Saturday is soccer games for both!

She adores it. She wants more. Voice might migrate to jazz or ballet soon, or even the theater class they have.

G always says he is tired but he adores Taekwondo and he has pushed go to as many classes as that. We are trying out soccer for him this year after he begged to do it last year (but then last month said he was tired and didn’t want to do it). So we will see how that goes. He loves gym though because his little friends he loves to play with there!

I wonder sometimes what the best course of action is. They are happy. They are doing well in school. They are well adjusted. So we will continue for now!

Sam – Through Seven Years

My sweet little girl is seven. I think I love her optimism and general enthusiasm for life most. She is always looking for ‘what’s next’ in life but at the same time she still appreciates what’s happening in the present.

I cleaned my iPhone photos off and stored them in my hard drive tonight and browsed through the past years birthday parties and Christmas photos. I recalled that last year we had her party two months early… and year three, while we had her party at Pump it Up, the photos are mysteriously missing. They may be hidden in Shutterfly from the ‘Big Transfer’ from Kodak Gallery but I am too lazy to look.

I recalled that my Sammie was most somber until she was about three and a half. She has a beautiful smile and she shared it here and there, with my attentive camera I was able to capture it so many times. Around the age of four, I realized that she now smiled all the time. She didn’t do her famous ‘look’, which we have titled in so many pictures in the files. She just beamed. And laughed. And gleamed.

Her red hair has faded some. While she used to get three remarks a day (that HAIR!), now she gets it a few times a week. I don’t want her to cut it. We haven’t had a conversation about that for at least a month now so I will keep quiet.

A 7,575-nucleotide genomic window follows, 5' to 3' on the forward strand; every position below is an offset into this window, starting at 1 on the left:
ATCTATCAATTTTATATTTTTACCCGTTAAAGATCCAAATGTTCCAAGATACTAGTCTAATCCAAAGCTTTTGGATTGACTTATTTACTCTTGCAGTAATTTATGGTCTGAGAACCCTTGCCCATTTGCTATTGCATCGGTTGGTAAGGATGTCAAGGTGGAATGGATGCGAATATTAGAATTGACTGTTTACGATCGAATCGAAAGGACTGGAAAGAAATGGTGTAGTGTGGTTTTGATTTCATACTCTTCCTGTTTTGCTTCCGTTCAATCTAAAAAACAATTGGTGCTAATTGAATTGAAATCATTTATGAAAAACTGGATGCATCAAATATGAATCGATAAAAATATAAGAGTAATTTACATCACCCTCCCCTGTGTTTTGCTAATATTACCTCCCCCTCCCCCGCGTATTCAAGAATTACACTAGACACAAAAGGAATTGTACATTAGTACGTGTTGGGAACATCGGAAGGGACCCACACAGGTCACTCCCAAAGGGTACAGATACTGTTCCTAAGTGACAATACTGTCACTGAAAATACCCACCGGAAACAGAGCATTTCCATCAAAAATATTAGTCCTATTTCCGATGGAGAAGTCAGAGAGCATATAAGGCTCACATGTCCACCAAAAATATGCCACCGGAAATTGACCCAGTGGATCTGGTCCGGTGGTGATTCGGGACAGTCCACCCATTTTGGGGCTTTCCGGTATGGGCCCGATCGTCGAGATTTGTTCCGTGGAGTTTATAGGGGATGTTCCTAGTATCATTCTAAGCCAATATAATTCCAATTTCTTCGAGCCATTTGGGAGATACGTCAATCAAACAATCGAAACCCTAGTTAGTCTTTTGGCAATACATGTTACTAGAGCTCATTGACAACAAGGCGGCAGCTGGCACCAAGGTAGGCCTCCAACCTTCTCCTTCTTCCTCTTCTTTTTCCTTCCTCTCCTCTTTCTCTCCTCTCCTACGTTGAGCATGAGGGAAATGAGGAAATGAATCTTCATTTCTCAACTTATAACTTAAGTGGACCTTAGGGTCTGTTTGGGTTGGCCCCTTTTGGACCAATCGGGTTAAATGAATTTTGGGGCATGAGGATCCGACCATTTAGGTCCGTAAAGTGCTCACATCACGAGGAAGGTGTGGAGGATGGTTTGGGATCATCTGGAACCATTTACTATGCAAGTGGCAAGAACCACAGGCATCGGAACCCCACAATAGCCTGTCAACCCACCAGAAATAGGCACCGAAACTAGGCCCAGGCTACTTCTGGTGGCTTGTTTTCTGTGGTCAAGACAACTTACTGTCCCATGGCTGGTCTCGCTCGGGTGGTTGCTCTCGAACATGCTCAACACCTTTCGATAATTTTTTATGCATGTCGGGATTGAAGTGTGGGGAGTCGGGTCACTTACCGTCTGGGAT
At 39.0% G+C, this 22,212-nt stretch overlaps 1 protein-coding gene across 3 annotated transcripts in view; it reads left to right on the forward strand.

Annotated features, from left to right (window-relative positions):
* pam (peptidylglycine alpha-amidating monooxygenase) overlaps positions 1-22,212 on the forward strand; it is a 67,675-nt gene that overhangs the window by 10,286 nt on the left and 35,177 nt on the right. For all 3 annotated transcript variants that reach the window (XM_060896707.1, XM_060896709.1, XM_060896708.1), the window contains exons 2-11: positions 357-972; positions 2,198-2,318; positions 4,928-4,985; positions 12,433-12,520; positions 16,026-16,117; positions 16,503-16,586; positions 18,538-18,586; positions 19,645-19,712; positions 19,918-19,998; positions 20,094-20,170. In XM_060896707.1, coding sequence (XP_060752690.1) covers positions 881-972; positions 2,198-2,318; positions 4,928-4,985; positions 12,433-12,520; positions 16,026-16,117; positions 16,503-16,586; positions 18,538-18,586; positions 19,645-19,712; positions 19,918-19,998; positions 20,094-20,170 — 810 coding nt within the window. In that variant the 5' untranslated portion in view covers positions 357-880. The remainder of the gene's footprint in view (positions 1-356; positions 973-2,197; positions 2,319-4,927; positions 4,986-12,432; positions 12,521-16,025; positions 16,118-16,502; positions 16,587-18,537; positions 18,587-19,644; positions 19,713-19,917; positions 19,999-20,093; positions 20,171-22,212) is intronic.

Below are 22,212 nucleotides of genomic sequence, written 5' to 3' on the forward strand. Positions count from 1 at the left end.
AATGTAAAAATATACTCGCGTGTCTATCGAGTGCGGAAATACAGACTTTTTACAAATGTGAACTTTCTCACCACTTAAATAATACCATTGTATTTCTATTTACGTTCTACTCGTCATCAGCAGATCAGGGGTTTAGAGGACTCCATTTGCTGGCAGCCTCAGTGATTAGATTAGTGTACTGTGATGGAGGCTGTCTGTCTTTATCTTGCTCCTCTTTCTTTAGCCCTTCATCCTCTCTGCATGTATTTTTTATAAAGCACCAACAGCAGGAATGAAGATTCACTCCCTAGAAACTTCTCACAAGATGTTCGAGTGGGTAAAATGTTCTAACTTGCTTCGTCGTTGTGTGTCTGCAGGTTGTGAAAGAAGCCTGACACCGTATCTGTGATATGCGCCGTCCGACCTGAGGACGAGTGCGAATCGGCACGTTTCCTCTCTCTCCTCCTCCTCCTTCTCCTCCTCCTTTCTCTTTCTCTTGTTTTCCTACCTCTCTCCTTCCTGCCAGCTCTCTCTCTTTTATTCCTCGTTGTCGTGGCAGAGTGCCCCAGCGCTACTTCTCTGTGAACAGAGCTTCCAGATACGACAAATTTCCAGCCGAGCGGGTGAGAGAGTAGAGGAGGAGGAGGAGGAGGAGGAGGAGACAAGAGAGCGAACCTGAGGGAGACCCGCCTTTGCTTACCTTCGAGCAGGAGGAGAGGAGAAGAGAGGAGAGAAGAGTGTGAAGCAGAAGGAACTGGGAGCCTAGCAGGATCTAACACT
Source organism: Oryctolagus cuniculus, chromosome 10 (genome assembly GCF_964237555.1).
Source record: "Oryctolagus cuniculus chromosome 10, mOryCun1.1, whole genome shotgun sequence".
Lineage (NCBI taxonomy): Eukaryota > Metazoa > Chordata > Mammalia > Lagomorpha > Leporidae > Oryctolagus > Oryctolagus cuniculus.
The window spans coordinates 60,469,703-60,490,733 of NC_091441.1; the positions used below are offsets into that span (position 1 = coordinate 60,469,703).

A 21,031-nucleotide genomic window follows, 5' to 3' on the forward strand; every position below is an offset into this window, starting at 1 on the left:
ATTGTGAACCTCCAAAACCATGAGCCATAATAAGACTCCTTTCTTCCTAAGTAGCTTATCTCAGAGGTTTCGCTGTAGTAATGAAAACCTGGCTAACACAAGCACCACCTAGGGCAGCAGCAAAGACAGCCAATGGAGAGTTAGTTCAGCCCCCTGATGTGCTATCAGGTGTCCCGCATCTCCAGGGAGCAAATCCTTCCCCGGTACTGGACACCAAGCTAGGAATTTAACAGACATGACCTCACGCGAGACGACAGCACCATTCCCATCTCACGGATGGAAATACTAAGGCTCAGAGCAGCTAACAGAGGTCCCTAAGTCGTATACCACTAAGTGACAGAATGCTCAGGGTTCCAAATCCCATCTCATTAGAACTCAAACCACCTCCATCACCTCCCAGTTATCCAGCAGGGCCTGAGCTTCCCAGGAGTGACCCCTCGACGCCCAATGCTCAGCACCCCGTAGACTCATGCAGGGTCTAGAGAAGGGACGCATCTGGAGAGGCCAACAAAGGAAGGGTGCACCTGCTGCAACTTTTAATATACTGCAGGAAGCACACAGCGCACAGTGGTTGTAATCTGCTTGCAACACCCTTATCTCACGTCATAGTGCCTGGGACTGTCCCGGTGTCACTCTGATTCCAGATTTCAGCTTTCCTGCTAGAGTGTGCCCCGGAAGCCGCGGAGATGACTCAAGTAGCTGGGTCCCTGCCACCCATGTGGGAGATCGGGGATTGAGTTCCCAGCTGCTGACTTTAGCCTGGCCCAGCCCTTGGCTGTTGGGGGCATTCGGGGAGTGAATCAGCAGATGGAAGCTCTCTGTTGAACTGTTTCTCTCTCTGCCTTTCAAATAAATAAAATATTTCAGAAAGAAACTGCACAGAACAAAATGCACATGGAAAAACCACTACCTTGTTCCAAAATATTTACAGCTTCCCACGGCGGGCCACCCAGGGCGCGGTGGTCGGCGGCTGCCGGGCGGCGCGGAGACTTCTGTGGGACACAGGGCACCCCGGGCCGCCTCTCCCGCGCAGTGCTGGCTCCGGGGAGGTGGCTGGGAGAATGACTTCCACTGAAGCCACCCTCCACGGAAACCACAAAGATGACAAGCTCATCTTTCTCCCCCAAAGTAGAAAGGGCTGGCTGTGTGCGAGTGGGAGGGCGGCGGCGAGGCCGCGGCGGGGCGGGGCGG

She keeps her own counsel about many things. She observers first and records it all. The trivial things she will spout off and report to everyone, so we are all informed about any interesting observations around the house, with her brother, or the family. Things closer to her heart, she will keep until she is ready to let go. Many times she won’t ever tell, I hear the most interesting stories from friends instead.

She keeps wonderful secrets. I think she understands much more than I tell her. She is very empathetic as well. She likes to try to watch the news with me in the mornings as I shoo her away. I’m not ready for her to understand too much about war, drugs, shootings, and natural disasters but on the other hand I don’t want to keep her sheltered. Yet, we somehow do it anyway. There is time for her to learn. Maybe I’m happy that it’s not now.

She makes a friend where ever she goes. Our passes expired last weekend at Disneyland so we went one last time and as she sat down at the Star Wars show, she immediately buddied up with an older girl and had a grand old time.

Sam loves her brother and her family so much. She makes sure that Griffin is happy, he has the things he needs, and she always gives him a VERY big hug at night when we go to bed.

My seven year old is so special, so beautiful, and has wonderful manners that many remark to me about. I am so proud to be her Mother.

Here are a few fun pictures that I saw and liked, taken around December of each year.

at ONE

Happy Birthday with her ‘look’!

Her hair looks especially red here

At TWO

We look so happy that she is so happy

at THREE

Love this photo

at FOUR

I had to show off this dress of hers

Her best bud, Morgan, she met at preschool and is in the same class with this year.
So glad she is with wonderful friends that she has known for years!

 I had to include her oldest friend, Kaylee, whom she met at Gymboree when she was three years old.

at FIVE

 So very grown up, all of the sudden!

 With Kaylee, at their Christmas recital again

at SIX

 

at SEVEN

Because Kaylee has been in so many pictures around her birthday, I continued the theme. :)

 

I’m so very lucky!